What type of diabetes supplies organizer are you?

We wanted to know what kind of diabetes supplies organizer you are, so we asked our audience. From drawers to closet spaces, we found some of the most creative answers as to how people managing Type 1 diabetes organize the tools that help them do just that. Some of these space might surprise you; they might even give you the inspiration to clean out those drawers for spring!

The Shoe Organizer

Looking for an organizer that’s easy to see and access supplies from? Consider using the shoe organizer that hangs conveniently off the door.

Supplies near the mommy juice

Shelley Baltz from Memphis, Tennessee, keeps the Type 1 supplies next to her red wine supply, should she need to have to unwind after. Moms to T1D kiddos need self-care too!

The dresser drawer stash

Taryn Thiessen likes to use the good ‘ole dresser drawer to organize her diabetes supplies. “A drawer and and shelf unit for the more infrequently used items, there is another huge drawer in the kitchen for daily consumables and emergency kits and low supplies stashed everywhere!”

The diabetes clutch bag drawer

Teresa White from Chicago likes to be sure her supplies are toted in style, having obtained a collection of diabetes supply cases of many a color.

The Bookshelf Stocker

Paige Marie Willard has placed her supplies in the very visible and easy-to-acess bookshelf. You can keep this in any room!

The vanity table display

Beyond Type 1’s Global Ambassador Council member, Paloma Kemak, from Arizona, shared with us her favorite vanity table display, complete with glass vases and ceramic trays to hold supplies. Who says you can’t dress it up?!

The desk drawer feature

Grzegorz Stykowski shows that you can put more than office supplies in the utilitarian desk. There’s a lot to pack in though!

The tool rack closet

Aleah Armstrong from New Mexico had her husband build this spacious closet organizer where she can fit all of her supplies: tiny to bulk.

The ultimate pen drawer

Katie de la Cruz of Texas says this is her daughter’s idea of organized!

The kitchen box

Barb Grady Szysziewicz from Delran, New Jersey, breaks down her diabetes collection: “This is our kitchen box. It has the stuff my son needs on a daily basis (I need to add a new pump infusion set to the box). Testing supplies, tough pads and grif grips, pre-filled pump cartridges, glucagon and Calorie King book. Dexcom sensors and all supplies are kept in a linen closet and take up four big shelves.”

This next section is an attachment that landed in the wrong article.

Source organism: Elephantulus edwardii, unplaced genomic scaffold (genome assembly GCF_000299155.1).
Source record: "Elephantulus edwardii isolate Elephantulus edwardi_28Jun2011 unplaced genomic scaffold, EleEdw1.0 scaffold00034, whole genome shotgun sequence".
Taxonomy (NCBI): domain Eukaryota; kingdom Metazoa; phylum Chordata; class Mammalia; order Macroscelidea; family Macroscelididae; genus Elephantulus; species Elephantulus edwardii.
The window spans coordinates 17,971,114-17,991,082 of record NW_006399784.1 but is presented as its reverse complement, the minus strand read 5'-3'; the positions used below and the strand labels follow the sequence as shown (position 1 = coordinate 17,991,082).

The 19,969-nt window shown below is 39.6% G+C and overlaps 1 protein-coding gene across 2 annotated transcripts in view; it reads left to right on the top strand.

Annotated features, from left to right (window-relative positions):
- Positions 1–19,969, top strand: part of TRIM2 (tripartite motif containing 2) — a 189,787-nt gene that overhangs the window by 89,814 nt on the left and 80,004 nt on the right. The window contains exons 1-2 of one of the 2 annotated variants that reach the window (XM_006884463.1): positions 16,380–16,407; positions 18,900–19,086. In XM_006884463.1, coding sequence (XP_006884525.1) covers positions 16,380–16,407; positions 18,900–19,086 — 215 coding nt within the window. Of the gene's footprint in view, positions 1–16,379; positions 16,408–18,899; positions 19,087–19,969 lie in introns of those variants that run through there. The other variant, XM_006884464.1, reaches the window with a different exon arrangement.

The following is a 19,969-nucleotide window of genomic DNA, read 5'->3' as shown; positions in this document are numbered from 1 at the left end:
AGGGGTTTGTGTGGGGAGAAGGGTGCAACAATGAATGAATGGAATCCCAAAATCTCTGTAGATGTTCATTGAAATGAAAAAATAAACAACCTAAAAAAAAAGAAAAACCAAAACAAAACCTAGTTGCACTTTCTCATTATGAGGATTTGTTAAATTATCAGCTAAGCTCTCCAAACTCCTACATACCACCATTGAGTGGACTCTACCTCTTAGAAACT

We have a queen size platform bed with 4 big drawers per side. Two of mine are dedicated to D gear—one for infusion sets, CGM sensors, mostly current stuff; the other for zombie apocalypse backups (spare BG meters, a second pump, god knows what-all, though I’m very proud of having finally disposed of all those bits left over from my sojourn with the Assante pump). And of course that doesn’t count the refrigerator crisper drawer and butter compartment, which I’ve pretty much taken over, the former for my vial hoard and the latter for my currently active vial and emergency-backup pen injectors.

I have a shelf dedicated to supplies in my walk-in closet. On it I have a divided organizer that I bought several years ago at IKEA. It holds my pump supplies. I also have a plastic drawer container with odds and end. One of my newer things is a small box that holds supplies for the next time I fill my t-slim pump (cartridge, syringe, tubing, and insulin). I pre-fill the syringe the day I will need to change out and take the box with me for the day.

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Very organized. But that’s my nature. I’ve been kidded many times for all my spreadsheets and lists of things…long before home computers, I’d keep hand-written lists of all sorts of things, like the books I’d read, records, and then using spreadsheets–CD’s, DVD’s, you name it, I’ve got a list for it.